Milbert's tortoiseshell - Aglais milberti - 2
Ochre ringlet - Coenonympha tullia - 4
26 species total, with one more possible if the unknown white was not a cabbage white.

View of Kittitas Valley from one of the meadows along Reecer Creek
Wild onion (Allium sp.) and desert parsley (Lomatium sp.)
Milbert's tortoiseshell - Aglais milberti
Milbert's tortoiseshell larvae on stinging nettle
Echo blues (two in background) and Boisduval's blues (two in foreground)
Columbia blue - Euphilotes columbiae
Hoffman's checkerspot - Chlosyne hoffmanni 
Coronis fritillary - Speyeria coronis
Snowberry checkerspot - Euphydryas colon 
Snowberry checkerspot on arrowleaf balsamroot
Snowberry checkerspots on arrowleaf balsamroot
Snowberry checkerspots puddling
Snowberry checkerspot larva on showy penstemon
All photos are copyright Caitlin C. LaBar

Friday, June 24, 2011

Busy weeks

For the last week I've been travelling hither and yon with my sister, shopping and sight-seeing and visiting good friends, all before she ships off to a remote island to forecast weather for an army base.  This weekend I plan to get up in the hills and hopefully find some butterflies, and will post about that when I get back.  Next weekend I'm planning on another trip, this time to a wildlife area to do some butterfly surveying and photography.
Last weekend I saw my first two tiger swallowtails on the way up to Mt. St. Helens, and then while visiting our close friends in Sequim, we went for a walk at Dungeness Wildlife Refuge (on the beach) where I saw a Lorquin's admiral coast by in the parking lot.  Earlier this week my very first royal walnut moth (aka regal moth or hickory horned devil... because of the six-inch long spiked caterpillar) emerged, much to my delight!  These are tricky to get them to emerge after overwintering, and the first two I had died because I think I got them too cold. This one overwintered in my outdoor storage closet that contains my water heater, so it stayed above freezing but was colder than the house, and was also slightly more humid.
On top of the Space Needle overlooking Seattle
Royal Walnut moth - Citheronia regalis

Tuesday, June 14, 2011

Ant tending

Myrmecophily is the mutualistic association of ants with other organisms.  The larvae of many species of Lycaenidae (family of blues, coppers, and hairstreaks) are tended by ants.  The relationship between the ants and butterfly larvae varies depending on the species, but it is usually mutually beneficial, where the ant protects the larva from predators and parasites, and the larva provides a sugary substance high in amino acids that the ants love.  In the Pacific Northwest, ants are commonly associated with larvae of silvery blue (Glaucopsyche lygdamus), Boisduval's blue (Plebejus icarioides), and echo blue (Celestrina echo) butterflies, among others.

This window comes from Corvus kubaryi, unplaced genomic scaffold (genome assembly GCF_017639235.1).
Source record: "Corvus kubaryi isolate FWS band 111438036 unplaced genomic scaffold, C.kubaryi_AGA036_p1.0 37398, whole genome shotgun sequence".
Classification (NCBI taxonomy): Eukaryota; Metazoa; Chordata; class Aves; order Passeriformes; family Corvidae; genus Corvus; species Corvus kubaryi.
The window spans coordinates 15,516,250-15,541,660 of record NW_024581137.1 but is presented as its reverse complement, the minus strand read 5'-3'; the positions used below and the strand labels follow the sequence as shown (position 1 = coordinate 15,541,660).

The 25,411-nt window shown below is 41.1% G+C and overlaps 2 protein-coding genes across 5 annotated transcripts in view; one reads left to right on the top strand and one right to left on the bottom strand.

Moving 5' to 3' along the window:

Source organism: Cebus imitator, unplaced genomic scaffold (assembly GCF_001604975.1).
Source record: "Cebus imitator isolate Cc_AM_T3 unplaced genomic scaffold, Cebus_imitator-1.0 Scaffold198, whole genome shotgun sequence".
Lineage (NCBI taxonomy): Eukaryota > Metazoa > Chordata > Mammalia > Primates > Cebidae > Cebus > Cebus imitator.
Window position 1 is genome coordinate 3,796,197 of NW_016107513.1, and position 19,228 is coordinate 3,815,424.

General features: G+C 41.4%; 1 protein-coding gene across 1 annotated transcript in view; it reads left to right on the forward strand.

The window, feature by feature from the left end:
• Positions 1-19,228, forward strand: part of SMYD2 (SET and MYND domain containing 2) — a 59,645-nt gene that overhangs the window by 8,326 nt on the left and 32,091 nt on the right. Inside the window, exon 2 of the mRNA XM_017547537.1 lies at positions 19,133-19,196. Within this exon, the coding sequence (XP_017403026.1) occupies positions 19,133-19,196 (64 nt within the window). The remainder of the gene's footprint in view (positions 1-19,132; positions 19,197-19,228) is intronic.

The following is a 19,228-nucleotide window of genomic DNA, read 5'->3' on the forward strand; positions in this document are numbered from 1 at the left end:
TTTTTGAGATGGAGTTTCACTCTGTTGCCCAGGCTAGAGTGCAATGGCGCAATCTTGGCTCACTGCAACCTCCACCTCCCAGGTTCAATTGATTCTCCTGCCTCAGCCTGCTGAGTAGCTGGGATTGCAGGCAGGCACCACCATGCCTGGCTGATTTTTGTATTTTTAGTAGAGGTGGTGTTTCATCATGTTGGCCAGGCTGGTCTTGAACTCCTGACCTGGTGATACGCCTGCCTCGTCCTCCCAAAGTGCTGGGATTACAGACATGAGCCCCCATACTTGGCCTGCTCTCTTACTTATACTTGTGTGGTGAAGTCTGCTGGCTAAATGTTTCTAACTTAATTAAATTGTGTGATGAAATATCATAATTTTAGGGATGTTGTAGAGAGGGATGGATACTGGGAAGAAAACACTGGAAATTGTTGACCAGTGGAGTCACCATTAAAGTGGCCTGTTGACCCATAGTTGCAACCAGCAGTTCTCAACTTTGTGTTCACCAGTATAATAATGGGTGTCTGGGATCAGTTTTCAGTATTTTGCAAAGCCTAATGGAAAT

Following are photos of thatch ants (Formica sp.) tending Puget blue larvae (Plebejus icarioides blackmorei), a subspecies of the Boisduval's blue.
(1) ant "tickling" the larva with its antennae
(2) larva protruding organs that produce a nectary substance
(3) ant consuming "nectar"
Series of photos on the left show ants "herding" mature larva into a tunnel at the base of a lupine plant.  Photos on the right show the larva in the hole the next day, slightly curled up, possibly preparing to pupate.  I uncovered the larva to take the photo, and replaced the moss and sticks when I was done.
Following photos show unidentified ants tending larvae of the federally endangered Fender's blue (Plebejus icarioides fenderi), another subspecies of the Boisduval's blue.  Both photos were taken at the base of a lupine plant.

Silvery blue larvae (Glaucopsyche lygdamus) usually feed on lupine flowers and are colored pink and purple, compared to Boisduval's blues which feed on leaves and stems and are colored green.
Silvery blue larva on lupine flower stalk
Silvery blue larva tended by several unidentified ants